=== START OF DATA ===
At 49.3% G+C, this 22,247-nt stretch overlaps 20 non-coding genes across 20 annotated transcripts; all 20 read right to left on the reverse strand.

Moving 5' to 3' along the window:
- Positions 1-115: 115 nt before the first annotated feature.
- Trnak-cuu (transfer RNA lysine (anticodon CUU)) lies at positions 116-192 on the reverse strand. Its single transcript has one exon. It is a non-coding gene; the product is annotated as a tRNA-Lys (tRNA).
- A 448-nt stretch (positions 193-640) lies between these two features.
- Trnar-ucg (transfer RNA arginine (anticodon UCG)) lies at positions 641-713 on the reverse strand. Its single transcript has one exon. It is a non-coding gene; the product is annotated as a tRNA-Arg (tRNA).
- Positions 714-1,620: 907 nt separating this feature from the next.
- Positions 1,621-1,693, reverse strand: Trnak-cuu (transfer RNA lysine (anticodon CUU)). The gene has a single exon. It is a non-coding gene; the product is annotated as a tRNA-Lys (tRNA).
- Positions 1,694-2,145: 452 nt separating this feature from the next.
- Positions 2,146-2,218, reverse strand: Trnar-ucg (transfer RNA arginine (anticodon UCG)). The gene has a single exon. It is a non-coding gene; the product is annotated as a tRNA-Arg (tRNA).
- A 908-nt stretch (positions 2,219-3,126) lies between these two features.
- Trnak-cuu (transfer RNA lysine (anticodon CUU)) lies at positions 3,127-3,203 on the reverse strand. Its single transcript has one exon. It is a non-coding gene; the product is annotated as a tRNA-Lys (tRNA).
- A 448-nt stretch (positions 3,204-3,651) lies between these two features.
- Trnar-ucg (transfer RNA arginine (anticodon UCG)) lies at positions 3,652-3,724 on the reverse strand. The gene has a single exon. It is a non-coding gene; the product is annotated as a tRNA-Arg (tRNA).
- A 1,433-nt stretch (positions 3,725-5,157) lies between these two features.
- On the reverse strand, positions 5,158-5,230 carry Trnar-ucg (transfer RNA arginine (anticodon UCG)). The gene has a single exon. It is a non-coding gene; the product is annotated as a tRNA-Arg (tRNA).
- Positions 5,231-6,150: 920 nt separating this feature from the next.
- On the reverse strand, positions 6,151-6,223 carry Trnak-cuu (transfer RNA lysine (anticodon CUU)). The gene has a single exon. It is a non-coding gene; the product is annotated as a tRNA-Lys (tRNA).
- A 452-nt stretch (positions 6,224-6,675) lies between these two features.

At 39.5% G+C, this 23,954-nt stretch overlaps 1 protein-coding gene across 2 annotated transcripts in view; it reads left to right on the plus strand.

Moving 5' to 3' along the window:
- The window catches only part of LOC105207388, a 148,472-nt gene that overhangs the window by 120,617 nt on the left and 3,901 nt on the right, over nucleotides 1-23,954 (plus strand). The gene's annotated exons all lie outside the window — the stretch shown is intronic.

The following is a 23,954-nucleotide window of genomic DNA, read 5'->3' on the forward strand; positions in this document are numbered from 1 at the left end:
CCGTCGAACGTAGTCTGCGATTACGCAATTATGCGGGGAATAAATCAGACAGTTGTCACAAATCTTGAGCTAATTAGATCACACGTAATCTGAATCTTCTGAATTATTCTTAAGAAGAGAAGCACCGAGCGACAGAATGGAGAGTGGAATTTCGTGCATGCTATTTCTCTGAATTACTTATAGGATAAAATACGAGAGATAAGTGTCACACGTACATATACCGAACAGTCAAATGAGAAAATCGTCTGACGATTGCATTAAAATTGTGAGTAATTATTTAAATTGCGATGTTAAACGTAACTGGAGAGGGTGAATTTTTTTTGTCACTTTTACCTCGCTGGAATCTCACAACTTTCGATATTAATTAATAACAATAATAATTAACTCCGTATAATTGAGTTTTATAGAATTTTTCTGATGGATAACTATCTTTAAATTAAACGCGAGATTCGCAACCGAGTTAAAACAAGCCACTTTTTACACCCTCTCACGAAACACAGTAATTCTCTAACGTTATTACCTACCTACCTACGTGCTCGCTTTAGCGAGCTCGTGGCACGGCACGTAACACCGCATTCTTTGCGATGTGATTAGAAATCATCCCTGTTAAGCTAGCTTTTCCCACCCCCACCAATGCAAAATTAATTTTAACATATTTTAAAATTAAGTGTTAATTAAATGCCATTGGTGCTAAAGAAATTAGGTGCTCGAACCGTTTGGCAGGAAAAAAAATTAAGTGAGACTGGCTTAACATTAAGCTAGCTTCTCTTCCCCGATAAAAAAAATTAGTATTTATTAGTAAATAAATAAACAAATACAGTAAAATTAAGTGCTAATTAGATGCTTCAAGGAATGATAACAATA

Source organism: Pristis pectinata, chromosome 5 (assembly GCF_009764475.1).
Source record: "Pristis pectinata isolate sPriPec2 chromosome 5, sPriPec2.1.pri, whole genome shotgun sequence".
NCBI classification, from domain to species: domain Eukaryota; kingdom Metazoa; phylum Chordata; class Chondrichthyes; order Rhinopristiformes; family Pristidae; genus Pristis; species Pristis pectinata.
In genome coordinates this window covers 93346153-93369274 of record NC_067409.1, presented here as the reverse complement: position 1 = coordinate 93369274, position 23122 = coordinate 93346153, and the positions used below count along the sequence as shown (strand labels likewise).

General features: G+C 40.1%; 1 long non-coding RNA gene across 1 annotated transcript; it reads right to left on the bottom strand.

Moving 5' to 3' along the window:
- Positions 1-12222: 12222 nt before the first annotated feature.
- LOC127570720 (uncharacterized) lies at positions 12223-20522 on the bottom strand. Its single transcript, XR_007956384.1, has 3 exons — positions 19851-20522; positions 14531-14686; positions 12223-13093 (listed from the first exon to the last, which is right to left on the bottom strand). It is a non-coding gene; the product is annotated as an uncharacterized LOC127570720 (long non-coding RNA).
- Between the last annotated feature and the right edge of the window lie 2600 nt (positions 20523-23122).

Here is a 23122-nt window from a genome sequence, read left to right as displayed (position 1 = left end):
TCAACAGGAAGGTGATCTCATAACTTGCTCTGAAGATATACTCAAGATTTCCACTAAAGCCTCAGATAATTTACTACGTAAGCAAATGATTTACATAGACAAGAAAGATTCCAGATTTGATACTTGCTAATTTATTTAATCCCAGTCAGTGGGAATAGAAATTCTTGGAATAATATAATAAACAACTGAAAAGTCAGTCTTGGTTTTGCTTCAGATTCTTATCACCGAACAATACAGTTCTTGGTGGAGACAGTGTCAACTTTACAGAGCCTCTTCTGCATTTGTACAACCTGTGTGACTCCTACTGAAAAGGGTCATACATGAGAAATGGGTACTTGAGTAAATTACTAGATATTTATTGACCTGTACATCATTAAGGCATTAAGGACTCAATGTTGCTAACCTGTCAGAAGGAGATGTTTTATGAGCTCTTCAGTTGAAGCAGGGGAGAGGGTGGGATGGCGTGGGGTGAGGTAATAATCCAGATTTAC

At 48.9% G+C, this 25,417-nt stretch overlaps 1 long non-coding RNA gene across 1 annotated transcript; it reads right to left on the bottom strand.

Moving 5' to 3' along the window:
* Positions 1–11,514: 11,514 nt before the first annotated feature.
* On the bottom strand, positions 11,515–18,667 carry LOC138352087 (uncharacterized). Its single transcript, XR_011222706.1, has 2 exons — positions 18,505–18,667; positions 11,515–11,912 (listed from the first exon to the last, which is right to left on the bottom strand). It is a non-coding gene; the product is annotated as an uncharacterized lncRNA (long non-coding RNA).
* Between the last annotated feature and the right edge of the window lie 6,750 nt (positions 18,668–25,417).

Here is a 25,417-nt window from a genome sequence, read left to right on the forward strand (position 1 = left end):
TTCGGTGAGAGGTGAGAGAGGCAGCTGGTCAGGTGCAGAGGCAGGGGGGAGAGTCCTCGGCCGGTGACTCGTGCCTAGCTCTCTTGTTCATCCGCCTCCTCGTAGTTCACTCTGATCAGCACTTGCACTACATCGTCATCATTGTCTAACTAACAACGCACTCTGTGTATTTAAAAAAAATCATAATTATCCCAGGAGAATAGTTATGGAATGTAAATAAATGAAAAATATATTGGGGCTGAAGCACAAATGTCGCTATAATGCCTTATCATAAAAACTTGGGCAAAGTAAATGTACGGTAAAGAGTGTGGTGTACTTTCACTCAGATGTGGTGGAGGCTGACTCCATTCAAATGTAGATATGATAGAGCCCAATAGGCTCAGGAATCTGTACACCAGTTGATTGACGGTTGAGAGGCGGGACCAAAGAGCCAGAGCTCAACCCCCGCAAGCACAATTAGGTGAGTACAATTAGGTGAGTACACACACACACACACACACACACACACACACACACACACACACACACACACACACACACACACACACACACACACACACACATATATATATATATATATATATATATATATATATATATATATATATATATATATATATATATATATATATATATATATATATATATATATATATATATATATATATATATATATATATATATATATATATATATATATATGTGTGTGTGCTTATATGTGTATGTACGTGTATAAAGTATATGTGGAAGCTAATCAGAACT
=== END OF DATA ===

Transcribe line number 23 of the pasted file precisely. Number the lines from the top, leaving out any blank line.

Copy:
The following is a 23,954-nucleotide window of genomic DNA, read 5'->3' on the forward strand; positions in this document are numbered from 1 at the left end: